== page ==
Thus the greedy algorithm for a maximal matching is a 1/2-approximatio-algorithm for \mathsf{Minimal-VertexCover}. Hence \mathsf{Minimal-VertexCover} is 1/2-approximable.

Unfortunately the relative error is not always the best notion of quality for an approximation as the following example demonstrates:

Example: A simple greedy-algorithm can approximate \mathsf{Minimum-SetCover}. An analysis shows that \frac{|C|}{|C^*|}\le H_n\le 1+\ln(n) and thus \mathsf{Minimum-SetCover} would be \frac{\ln(n)}{1+\ln(n)}-approximable.

If the relative error is close to 1 the following definition is advantageous.

Let O=(X,L,f,opt) be an optimization-problem with f(x, y)>0 for all x\in X and y\in L(x) and A an approximation-algorithm for O. The *approximation-ratio* r_A(x) of feasible solution A(x)=y\in L(x) of the instance x\in X is

r_A(x)=\begin{cases}1&f(x,A(x))=f(x,y^*)\\\max\left\{

\frac{f(x,A(x))}{f(x, y^*)},\frac{f(x, y^*)}{f(x, A(x))}\right\}&f(x,A(x))\ne f(x,y^*)\end{cases}

As before we call an approximation-algorithm A an r-approximation-algorithm for the optimization-problem O if the approximation-ratio r_A(x) is bounded by r\ge1 for every input x\in X.

r_A(x)\le r

And yet again if we have an r-approximation-algorithm A for the optimization-problem O then O is called *r-approximable*. Again we only care about to the worst-case and define the *maximal approximation-ratio* r_A(n) to be

r_A(n)=\sup\{r_A(x)\mid |x|\le n\}.

Accordingly the approximation-ratio is larger than 1 for suboptimal solutions. Thus better solutions have smaller ratios. For \mathsf{Minimum-SetCover} we can now write that it is (1+\ln(n))-approximable. And in case of \mathsf{Minimum-VertexCover} we know from the previous example that it is 2-approximable. Between relative error and approximation-ratio we have simple relations:

r_A(x)=\frac{1}{1-\epsilon_A(x)}\qquad \epsilon_A(x)=1-\frac{1}{r_A(x)}.

For small deviations from the optimum \epsilon<1/2 and r<2 the relative error is advantageous over the approximation-ratio, that shows its strengths for large deviations \epsilon\ge 1/2 and r\ge 2.

The two versions of \alpha-approximable don’t overlap as one version has always \alpha\le 1 and the other \alpha\ge 1. The case \alpha=1 is not problematic as this is only reached by algorithms that produce an exact solution and consequentially need not be treated as approximation-algorithms.

Another class appears often **APX**. It is define as the set of all optimization-problems O from NPO that haven an r-approximation-algorithm with r\ge1 that runs in polynomial time.

We are almost through. We would like to copy the successful ideas of *reductions* and *completness* from complexity theory. The observation is that many NP-hard decision variants of optimization-problems are reducible to each other while their optimization variants have different properties regarding their approximability. This is due to the polynomialtime-Karp-reduction used in NP-completness reductions, which does not preserve the objective function. And even if the objective functions is preserved the polynomialtime-Karp-reduction may change the quality of the solution.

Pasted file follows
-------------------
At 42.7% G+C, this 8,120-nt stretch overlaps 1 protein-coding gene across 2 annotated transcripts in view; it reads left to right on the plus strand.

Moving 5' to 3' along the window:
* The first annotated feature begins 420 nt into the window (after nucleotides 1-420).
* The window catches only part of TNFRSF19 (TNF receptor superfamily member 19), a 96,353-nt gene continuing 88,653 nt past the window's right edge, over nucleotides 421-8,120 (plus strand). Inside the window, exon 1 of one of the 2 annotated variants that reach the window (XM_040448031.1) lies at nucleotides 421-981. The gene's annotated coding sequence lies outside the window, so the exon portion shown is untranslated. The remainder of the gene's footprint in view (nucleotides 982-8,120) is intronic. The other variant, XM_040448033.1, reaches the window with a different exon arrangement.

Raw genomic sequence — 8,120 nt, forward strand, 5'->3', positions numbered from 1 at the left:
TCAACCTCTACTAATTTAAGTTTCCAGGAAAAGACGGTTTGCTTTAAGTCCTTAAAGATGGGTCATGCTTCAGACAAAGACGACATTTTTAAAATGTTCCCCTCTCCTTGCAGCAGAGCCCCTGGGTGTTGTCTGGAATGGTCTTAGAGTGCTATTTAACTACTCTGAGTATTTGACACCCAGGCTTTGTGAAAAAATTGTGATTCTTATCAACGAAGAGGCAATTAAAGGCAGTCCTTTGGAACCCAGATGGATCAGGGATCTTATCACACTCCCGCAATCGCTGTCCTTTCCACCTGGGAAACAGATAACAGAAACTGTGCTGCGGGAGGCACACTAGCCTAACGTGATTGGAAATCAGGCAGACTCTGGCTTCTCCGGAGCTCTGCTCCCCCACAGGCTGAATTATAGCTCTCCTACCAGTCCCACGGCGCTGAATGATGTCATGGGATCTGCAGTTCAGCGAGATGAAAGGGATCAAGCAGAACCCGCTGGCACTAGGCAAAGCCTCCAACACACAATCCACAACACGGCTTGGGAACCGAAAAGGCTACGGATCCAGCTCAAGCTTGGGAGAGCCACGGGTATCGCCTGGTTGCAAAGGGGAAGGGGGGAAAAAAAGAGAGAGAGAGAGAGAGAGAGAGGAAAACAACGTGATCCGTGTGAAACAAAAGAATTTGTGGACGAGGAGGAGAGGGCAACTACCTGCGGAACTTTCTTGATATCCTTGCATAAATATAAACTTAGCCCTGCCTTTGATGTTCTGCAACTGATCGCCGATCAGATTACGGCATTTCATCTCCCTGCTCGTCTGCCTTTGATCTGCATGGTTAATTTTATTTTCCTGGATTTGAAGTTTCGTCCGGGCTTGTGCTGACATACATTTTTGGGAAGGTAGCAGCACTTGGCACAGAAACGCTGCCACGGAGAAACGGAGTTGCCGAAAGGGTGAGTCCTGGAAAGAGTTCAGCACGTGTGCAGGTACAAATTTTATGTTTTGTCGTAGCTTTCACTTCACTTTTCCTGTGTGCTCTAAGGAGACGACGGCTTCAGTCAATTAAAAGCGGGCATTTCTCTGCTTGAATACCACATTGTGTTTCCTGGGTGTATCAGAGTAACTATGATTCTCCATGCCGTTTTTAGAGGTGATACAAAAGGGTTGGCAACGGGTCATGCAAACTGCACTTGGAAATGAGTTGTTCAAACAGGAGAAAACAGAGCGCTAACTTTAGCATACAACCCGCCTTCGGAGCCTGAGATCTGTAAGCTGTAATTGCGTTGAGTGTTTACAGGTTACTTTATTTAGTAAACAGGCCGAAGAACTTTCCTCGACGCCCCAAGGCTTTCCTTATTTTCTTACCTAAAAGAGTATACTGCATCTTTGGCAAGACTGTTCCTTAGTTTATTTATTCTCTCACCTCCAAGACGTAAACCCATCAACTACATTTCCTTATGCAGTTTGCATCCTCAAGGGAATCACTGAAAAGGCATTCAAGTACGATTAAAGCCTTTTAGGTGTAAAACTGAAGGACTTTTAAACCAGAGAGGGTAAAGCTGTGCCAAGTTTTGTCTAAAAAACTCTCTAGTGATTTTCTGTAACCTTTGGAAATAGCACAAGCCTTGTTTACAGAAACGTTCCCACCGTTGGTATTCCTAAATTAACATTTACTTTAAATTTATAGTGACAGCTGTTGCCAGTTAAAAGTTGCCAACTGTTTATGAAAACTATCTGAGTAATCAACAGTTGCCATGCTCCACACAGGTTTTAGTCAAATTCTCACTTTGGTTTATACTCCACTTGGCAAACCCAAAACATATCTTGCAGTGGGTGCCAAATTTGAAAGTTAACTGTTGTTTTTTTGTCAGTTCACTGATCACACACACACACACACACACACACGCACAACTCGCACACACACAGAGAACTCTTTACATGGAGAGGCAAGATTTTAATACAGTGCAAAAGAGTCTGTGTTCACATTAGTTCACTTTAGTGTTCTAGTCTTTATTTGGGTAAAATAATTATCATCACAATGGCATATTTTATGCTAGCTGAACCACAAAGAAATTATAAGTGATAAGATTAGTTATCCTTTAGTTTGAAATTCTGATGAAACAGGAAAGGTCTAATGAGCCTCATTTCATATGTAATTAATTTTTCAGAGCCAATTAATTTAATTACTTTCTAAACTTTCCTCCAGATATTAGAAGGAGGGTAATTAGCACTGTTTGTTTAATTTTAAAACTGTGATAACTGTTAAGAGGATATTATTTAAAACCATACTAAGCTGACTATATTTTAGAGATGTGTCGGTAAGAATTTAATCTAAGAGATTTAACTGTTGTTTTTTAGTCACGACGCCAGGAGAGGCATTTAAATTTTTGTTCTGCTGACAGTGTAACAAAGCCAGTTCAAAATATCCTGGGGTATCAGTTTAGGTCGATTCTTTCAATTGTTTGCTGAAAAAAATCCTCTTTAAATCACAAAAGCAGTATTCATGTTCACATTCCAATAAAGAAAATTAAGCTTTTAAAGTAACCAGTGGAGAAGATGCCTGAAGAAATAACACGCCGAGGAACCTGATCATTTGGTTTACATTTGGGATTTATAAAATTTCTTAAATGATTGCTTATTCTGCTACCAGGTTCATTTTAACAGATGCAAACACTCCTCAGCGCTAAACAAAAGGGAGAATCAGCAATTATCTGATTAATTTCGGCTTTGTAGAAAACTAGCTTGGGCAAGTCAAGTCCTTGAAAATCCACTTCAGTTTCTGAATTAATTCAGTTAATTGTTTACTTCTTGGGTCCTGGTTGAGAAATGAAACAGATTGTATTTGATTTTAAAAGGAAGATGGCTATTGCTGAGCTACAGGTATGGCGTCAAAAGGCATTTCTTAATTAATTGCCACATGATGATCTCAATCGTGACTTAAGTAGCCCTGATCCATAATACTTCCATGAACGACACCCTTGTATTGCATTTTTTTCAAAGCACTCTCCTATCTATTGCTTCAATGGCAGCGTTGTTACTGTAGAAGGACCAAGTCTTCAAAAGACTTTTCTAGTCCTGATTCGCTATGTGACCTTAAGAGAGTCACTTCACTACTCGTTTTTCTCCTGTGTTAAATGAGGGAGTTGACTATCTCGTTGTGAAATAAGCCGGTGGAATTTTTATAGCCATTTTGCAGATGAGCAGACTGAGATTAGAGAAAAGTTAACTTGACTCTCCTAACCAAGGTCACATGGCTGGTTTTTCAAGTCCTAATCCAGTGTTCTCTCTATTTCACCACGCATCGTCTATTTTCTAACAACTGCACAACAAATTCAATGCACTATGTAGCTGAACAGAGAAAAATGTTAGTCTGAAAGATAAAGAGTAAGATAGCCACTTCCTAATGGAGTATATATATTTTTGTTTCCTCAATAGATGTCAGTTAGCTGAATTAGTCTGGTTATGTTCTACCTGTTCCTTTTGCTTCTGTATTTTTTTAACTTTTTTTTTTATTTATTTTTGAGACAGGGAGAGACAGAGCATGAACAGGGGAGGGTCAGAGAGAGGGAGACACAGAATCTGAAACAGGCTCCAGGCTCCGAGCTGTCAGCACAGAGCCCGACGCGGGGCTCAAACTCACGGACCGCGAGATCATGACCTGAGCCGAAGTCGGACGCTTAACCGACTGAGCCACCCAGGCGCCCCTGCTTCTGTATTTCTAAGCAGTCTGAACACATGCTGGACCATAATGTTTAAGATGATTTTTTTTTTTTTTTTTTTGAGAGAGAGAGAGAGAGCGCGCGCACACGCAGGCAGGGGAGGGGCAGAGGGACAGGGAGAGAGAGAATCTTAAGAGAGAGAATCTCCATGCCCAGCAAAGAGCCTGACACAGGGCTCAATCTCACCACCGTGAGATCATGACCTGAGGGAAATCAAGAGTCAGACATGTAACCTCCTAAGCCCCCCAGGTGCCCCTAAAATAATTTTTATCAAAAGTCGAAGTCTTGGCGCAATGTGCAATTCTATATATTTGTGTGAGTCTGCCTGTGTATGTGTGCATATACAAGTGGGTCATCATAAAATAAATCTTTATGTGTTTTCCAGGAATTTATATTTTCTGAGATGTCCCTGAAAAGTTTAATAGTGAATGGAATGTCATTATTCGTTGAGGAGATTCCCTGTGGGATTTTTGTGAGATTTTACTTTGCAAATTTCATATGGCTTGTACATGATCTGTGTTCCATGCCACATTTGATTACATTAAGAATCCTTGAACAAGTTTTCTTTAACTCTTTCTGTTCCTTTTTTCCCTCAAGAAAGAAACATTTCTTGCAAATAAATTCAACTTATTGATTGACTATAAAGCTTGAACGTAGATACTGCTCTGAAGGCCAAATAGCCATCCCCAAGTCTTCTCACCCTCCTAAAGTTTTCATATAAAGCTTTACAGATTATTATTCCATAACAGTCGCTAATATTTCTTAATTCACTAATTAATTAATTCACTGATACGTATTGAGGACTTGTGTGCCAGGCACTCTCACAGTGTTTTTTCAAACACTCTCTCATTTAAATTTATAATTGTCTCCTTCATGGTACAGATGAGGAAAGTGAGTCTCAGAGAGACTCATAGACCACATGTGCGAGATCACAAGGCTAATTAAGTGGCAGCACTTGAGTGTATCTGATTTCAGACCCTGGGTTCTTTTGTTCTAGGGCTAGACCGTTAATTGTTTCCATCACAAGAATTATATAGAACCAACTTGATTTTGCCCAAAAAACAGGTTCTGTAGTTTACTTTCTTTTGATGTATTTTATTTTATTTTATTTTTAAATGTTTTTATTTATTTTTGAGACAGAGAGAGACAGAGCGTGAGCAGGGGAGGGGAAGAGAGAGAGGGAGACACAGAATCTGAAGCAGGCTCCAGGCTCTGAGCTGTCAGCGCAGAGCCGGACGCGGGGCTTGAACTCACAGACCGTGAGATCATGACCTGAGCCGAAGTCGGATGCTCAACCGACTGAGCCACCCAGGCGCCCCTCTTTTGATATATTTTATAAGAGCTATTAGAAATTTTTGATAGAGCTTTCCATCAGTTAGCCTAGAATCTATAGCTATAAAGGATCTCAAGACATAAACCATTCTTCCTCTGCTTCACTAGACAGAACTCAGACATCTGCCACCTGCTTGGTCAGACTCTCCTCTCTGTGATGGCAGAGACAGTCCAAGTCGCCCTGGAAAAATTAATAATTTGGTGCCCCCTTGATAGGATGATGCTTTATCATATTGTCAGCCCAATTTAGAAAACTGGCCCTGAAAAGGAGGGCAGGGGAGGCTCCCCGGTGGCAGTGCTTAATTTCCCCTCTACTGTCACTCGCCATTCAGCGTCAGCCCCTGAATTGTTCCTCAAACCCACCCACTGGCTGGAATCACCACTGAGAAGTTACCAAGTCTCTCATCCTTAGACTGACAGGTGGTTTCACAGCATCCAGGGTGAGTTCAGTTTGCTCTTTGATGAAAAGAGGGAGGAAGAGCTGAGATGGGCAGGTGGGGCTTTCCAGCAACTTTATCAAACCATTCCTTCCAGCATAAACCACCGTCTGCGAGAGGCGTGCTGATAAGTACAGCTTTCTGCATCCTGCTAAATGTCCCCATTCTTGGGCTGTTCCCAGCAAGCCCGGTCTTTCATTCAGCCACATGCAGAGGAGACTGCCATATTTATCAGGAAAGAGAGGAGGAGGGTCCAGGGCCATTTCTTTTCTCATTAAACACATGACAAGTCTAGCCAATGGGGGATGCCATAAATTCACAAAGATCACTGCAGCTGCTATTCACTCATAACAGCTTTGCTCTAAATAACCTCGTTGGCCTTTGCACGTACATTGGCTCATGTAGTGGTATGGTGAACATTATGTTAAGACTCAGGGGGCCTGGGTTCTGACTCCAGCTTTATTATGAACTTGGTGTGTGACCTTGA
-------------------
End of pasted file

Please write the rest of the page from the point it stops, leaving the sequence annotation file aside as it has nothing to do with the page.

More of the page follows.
What we need is a stronger version of the reduction, which not only maps instances from optimization-problem O_1 to instances of O_2, but also good solutions from O_2 back to good solutions from O_1.

Hence we define the *approximation-preserving-reduction* for two optimization-problems O_1=(X_1,L_1,f_1,opt_1) and O_2=(X_2,L_2,f_2,opt_2) from NPO. We call O_1 AP-reducible to O_2, written as O_1\le_{AP} O_2, if there are two functions g and h and a constant c with:

- g(x_1, r)\in X_2 for all x_1\in X_1 and rational r>1
- L_2(g(x, r_1))\ne\emptyset if L_1(x_1)\ne\emptyset for all x_1\in X_1 and rational r>1
- h(x_1, y_2, r)\in L_1(x_1) for all x_1\in X_1 and rational r>1 and for all y_2\in L_2(g(x_1,r))
- For fixed r both functions g and h can be computed by two algorithms in polynomial time in the length of their inputs.
- We have f_2(g(x_1,r),y_2)\le r \Rightarrow f_1(x_1,h(x_1,y_2,r))\le 1+c\cdot(r-1) for all x_1\in X_1 and rational r>1 and for all y_2\in L_2(g(x_1,r))

In this definition g and h depend on the quality of the solution r. Thus for different qualities the functions can differ. This generality is not always needed and we just work with g(x_1) and h(x_1, y_2).

Now that we have a notion of a reduction for optimization-problems we finally can transfer many things we know from complexity theory. For example if we know that O_2\in APX and we show that O_1\le_{AP} O_2 it follows that O_1\in APX too.

Finally we can define what we mean by \mathcal{C}-hard and \mathcal{C}-complete for optimization-problems:

Let O be an optimization-problem from NPO and \mathcal{C} a class of optimization-problems from NPO then O is called *\mathcal{C}-hard* with respect to \le_{AP} if for all O'\in\mathcal{C} O'\le_{AP} O holds.

Thus once more we have a notion of a *hardest* problem in the class. Not surprising a *\mathcal{C}-hard* problem is called \mathcal{C}-complete with respect to \le_{AP} if it is an element of \mathcal{C}.

Thus we can now talk about NPO-completness and APX-completness etc. And of course we are now asked to exhibit a first NPO-complete problem that takes over the role of \mathsf{SAT}. It comes almost naturally, that \mathsf{Weighted-Satisfiability} can be shown to be NPO-complete. With the help of the PCP-Theorem one can even show that \mathsf{Maximum-3SAT} is APX-complete.

**Attribution***Source : Link , Question Author : Ran G. , Answer Author : uli*